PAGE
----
Working Forests

The Forest Society's mission includes perpetuating New Hampshire's forests through their 'wise use', or sustainable forestry. Working forests--those managed to provide a renewable wood resource--are more likely to remain as forests rather than being lost to development. Visit this page to explore stories and projects related to working forests.

A recent modest snowstorm cancelled school. My son, Cody arrived with his future brother-in-law as a sugarhouse apprentice for an afternoon of learning while boiling sap.

One year after a devastating fire at The Rocks, the Forest Society announces plans for a major renovation project.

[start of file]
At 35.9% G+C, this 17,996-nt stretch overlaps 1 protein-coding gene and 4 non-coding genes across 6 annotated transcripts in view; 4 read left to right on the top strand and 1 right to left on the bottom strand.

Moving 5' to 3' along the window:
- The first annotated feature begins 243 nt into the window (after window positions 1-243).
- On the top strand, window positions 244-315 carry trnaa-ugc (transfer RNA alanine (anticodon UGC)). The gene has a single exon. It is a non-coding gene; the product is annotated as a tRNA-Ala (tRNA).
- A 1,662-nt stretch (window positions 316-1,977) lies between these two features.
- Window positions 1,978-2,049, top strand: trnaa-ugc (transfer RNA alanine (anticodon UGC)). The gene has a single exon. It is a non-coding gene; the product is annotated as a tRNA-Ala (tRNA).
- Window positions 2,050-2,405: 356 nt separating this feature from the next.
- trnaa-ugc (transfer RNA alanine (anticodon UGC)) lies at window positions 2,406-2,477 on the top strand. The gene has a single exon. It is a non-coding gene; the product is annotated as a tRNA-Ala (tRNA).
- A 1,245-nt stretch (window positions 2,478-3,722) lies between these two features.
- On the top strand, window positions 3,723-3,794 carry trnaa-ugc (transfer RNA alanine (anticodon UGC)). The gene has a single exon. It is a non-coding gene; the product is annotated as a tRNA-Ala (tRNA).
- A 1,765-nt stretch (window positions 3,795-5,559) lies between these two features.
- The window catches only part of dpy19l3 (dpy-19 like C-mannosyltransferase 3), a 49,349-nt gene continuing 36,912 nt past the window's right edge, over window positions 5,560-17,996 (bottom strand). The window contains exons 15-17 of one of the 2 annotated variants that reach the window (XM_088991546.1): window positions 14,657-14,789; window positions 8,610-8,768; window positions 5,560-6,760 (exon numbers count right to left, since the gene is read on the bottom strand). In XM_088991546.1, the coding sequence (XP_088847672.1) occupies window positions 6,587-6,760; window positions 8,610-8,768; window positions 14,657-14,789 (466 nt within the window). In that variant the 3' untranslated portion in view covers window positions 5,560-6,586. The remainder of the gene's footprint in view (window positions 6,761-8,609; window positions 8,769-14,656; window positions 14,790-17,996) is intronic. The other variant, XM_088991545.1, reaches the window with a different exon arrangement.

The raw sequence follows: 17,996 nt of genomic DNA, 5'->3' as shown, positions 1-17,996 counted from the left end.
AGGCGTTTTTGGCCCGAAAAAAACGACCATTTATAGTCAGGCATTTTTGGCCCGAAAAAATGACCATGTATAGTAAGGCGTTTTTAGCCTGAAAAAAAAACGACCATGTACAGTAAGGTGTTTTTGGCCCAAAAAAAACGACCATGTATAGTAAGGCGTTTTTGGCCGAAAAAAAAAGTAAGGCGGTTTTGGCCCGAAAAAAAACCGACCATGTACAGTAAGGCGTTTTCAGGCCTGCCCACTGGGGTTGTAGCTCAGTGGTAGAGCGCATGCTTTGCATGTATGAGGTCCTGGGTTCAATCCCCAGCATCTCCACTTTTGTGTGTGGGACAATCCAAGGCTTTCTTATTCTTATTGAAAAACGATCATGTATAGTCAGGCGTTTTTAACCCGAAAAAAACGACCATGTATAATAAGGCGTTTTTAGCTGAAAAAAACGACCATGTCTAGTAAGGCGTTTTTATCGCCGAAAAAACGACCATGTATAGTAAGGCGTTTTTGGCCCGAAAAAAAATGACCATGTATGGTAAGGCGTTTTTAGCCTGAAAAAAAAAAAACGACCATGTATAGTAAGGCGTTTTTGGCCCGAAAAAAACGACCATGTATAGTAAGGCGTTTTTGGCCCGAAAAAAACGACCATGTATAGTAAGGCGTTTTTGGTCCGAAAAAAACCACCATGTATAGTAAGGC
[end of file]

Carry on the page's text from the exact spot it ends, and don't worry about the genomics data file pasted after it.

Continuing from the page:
Dr. Natalie Cleavitt thinks New Hampshire’s sugar maples may be having trouble growing up.

At an October conference in Concord, the future of wood as a desirable structural framework for construction of large commercial buildings was presented as an ec

By just four votes, the New Hampshire House of Representatives fell short of overriding the Governor’s veto of House Bill 183. If approved, the legislation would have provided support to New Hampshire's six independent wood energy power plants. 

Jane Difley, the first female president of the Society for the Protection of New Hampshire Forests, is retiring on October 1, 2019, after 23 years. As a licensed forester, she has seen forest management evolve since she was a Forest Society intern in the 1970s.

On the forestland owned by the Society for the Protection of New Hampshire Forests, the timber is growing in age, in volume, and value every year.

Every ten years, the Department of Natural and Cultural Resources (DNCR) reassesses the statewide Forest Action Plan.